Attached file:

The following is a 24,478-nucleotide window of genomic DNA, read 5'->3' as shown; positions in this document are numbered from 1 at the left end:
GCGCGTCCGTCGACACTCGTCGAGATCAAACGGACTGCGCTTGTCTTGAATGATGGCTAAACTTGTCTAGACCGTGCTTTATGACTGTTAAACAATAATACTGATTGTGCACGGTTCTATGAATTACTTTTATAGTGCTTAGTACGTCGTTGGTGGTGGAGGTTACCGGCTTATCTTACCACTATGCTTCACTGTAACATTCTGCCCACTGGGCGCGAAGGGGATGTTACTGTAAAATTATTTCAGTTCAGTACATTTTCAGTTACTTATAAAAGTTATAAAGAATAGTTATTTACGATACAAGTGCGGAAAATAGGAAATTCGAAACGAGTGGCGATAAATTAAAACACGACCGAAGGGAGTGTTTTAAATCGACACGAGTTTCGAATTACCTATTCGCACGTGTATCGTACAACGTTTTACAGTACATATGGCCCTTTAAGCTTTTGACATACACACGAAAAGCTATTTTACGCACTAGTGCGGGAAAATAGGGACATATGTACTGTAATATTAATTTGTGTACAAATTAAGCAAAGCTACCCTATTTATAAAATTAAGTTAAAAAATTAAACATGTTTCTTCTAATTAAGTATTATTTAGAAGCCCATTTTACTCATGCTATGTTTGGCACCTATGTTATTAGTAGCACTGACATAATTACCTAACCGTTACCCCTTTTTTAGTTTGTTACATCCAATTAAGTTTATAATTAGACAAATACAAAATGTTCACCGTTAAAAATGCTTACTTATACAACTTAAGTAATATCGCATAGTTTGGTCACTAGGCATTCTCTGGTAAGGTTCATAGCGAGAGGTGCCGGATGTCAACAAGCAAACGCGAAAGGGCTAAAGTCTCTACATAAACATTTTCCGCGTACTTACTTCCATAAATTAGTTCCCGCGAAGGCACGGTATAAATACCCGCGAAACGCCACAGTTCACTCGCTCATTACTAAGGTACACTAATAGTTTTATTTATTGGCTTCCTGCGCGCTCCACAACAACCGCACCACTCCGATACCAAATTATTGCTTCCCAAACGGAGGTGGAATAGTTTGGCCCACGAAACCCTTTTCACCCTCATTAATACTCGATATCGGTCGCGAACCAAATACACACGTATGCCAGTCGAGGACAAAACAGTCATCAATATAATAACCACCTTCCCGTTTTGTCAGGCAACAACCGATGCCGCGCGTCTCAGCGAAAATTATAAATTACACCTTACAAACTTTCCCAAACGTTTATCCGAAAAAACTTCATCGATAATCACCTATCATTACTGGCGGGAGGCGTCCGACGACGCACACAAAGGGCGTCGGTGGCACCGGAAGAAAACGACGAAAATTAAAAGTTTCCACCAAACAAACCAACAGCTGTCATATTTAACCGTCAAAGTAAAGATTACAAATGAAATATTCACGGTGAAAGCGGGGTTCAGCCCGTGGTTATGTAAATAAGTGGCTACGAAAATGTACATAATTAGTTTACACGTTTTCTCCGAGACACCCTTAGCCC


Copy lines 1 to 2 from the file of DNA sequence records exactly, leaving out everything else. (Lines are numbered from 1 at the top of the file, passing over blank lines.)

The following is a 24,478-nucleotide window of genomic DNA, read 5'->3' as shown; positions in this document are numbered from 1 at the left end:
GCGCGTCCGTCGACACTCGTCGAGATCAAACGGACTGCGCTTGTCTTGAATGATGGCTAAACTTGTCTAGACCGTGCTTTATGACTGTTAAACAATAATACTGATTGTGCACGGTTCTATGAATTACTTTTATAGTGCTTAGTACGTCGTTGGTGGTGGAGGTTACCGGCTTATCTTACCACTATGCTTCACTGTAACATTCTGCCCACTGGGCGCGAAGGGGATGTTACTGTAAAATTATTTCAGTTCAGTACATTTTCAGTTACTTATAAAAGTTATAAAGAATAGTTATTTACGATACAAGTGCGGAAAATAGGAAATTCGAAACGAGTGGCGATAAATTAAAACACGACCGAAGGGAGTGTTTTAAATCGACACGAGTTTCGAATTACCTATTCGCACGTGTATCGTACAACGTTTTACAGTACATATGGCCCTTTAAGCTTTTGACATACACACGAAAAGCTATTTTACGCACTAGTGCGGGAAAATAGGGACATATGTACTGTAATATTAATTTGTGTACAAATTAAGCAAAGCTACCCTATTTATAAAATTAAGTTAAAAAATTAAACATGTTTCTTCTAATTAAGTATTATTTAGAAGCCCATTTTACTCATGCTATGTTTGGCACCTATGTTATTAGTAGCACTGACATAATTACCTAACCGTTACCCCTTTTTTAGTTTGTTACATCCAATTAAGTTTATAATTAGACAAATACAAAATGTTCACCGTTAAAAATGCTTACTTATACAACTTAAGTAATATCGCATAGTTTGGTCACTAGGCATTCTCTGGTAAGGTTCATAGCGAGAGGTGCCGGATGTCAACAAGCAAACGCGAAAGGGCTAAAGTCTCTACATAAACATTTTCCGCGTACTTACTTCCATAAATTAGTTCCCGCGAAGGCACGGTATAAATACCCGCGAAACGCCACAGTTCACTCGCTCATTACTAAGGTACACTAATAGTTTTATTTATTGGCTTCCTGCGCGCTCCACAACAACCGCACCACTCCGATACCAAATTATTGCTTCCCAAACGGAGGTGGAATAGTTTGGCCCACGAAACCCTTTTCACCCTCATTAATACTCGATATCGGTCGCGAACCAAATACACACGTATGCCAGTCGAGGACAAAACAGTCATCAATATAATAACCACCTTCCCGTTTTGTCAGGCAACAACCGATGCCGCGCGTCTCAGCGAAAATTATAAATTACACCTTACAAACTTTCCCAAACGTTTATCCGAAAAAACTTCATCGATAATCACCTATCATTACTGGCGGGAGGCGTCCGACGACGCACACAAAGGGCGTCGGTGGCACCGGAAGAAAACGACGAAAATTAAAAGTTTCCACCAAACAAACCAACAGCTGTCATATTTAACCGTCAAAGTAAAGATTACAAATGAAATATTCACGGTGAAAGCGGGGTTCAGCCCGTGGTTATGTAAATAAGTGGCTACGAAAATGTACATAATTAGTTTACACGTTTTCTCCGAGACACCCTTAGCCC